I think our passage, based on its context, deals with interpersonal conflicts, but it does force us to consider the mechanics of church discipline. What Jesus said here applies to all efforts by a church to discipline its own.
Believers disagree on how to administer church discipline, but most agree, where there is no discipline, there is no church. A century ago, church discipline was a common practice in churches, including our own.
The minutes of Second Baptist Church record a December 20, 1893, statement by one of our deacons, Milton Bowerman, for whom Bowerman School is named. “In as much as there are rumors and stories being circulated involving the Christian character of some of the members of this church, and as such stories are injurious to the cause of our Master, as well as hurtful to each member of this church; the stories being that some members of this church dance, play cards, visit saloons, and other charges of a grave nature which need a careful investigation; and believing that these cases should be looked into, not only for the cause but also for the benefit of the persons so accused, so that if they are guilty they may be kindly and lovingly brought back to duty and correct deportment, and if not guilty that they may be cleared and set aright before the church. In view of this, I move that a committee of four, consisting of two Deacons and two laymen be appointed to look into and investigate thoroughly and report at their earliest convenience to the Pastor and Deacons, and they to the church.” From 1894 to 1900, our church excluded 87 members. (See Second Baptist Church Springfield, Missouri, 1885-1900, pages 48 and 83.)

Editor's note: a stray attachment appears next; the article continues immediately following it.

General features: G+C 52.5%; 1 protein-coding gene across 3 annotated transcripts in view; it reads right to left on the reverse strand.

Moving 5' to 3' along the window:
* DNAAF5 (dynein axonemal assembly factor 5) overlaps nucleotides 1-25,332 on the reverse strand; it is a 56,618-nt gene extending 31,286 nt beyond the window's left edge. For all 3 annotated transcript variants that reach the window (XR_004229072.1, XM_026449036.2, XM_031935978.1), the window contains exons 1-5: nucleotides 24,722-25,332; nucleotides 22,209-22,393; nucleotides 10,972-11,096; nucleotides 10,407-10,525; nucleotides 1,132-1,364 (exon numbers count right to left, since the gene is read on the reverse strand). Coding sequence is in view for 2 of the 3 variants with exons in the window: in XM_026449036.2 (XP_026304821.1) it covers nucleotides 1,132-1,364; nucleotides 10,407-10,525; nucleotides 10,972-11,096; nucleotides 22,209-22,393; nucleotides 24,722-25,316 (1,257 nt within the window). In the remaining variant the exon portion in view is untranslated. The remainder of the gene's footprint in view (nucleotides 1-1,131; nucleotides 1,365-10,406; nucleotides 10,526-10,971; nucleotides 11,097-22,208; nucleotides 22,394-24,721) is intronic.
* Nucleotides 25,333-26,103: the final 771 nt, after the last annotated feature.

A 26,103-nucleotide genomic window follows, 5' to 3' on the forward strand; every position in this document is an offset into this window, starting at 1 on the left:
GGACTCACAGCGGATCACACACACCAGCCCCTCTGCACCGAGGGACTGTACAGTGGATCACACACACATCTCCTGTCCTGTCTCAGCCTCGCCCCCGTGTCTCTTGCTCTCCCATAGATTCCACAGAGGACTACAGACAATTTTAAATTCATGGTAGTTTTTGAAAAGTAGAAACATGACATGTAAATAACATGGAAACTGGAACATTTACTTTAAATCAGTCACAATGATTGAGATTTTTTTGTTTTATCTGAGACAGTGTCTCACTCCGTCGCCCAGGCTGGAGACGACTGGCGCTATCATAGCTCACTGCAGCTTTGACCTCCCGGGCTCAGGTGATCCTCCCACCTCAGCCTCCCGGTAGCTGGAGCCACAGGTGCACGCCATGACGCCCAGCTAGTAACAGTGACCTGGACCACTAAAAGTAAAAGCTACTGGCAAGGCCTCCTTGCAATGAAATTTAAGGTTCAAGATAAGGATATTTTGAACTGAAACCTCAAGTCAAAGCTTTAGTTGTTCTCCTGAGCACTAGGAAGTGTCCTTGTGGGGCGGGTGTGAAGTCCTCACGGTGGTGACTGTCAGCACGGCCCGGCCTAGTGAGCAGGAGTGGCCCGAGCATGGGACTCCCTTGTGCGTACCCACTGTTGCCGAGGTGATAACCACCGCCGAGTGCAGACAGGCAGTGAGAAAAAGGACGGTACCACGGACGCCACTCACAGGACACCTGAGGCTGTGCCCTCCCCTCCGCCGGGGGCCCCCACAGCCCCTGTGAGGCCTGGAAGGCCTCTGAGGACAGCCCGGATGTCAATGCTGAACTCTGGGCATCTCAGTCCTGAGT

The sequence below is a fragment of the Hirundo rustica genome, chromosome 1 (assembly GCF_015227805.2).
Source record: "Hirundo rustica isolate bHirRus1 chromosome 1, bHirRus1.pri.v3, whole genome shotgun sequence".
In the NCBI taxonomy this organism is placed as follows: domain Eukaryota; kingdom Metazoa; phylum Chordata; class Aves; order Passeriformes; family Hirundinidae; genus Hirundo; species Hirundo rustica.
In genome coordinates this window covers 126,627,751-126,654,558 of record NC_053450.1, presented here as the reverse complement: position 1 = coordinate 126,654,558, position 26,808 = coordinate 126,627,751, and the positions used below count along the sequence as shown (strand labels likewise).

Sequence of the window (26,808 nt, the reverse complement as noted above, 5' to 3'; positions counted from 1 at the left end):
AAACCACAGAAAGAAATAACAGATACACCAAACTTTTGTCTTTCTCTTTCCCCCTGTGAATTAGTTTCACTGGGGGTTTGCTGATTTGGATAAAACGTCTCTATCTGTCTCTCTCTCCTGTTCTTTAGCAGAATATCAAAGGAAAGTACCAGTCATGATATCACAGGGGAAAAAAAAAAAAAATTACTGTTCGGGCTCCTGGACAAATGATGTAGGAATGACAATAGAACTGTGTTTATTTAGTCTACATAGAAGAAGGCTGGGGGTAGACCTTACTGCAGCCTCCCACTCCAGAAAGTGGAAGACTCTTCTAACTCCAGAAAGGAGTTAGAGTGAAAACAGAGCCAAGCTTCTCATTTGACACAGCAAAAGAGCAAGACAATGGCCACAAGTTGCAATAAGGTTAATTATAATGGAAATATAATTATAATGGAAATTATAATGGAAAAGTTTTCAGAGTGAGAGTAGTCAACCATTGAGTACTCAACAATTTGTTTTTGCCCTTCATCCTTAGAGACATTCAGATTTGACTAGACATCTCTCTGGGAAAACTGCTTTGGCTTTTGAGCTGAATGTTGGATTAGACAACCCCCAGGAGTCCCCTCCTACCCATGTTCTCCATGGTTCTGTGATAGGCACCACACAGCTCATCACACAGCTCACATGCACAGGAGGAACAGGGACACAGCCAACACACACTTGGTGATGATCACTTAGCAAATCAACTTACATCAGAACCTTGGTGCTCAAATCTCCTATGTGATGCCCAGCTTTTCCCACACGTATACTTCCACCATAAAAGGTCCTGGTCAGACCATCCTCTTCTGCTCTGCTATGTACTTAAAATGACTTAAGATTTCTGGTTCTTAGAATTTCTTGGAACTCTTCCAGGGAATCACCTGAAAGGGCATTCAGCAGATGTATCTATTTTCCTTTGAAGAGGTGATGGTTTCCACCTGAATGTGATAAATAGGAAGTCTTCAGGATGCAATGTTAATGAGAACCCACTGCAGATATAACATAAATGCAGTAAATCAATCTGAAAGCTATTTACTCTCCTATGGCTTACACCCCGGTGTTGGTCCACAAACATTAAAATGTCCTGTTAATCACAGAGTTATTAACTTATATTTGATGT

Distasteful medicine but not 100% negative. The Old Testament deemed reproving a brother a positive antidote to hate. “You must not hate your brother in your heart. Rebuke your neighbor directly, and you will not incur guilt because of him” (LV 19:17). The Israelites went so far as to say one reason for the ruin of their nation was, “No man reproved another.”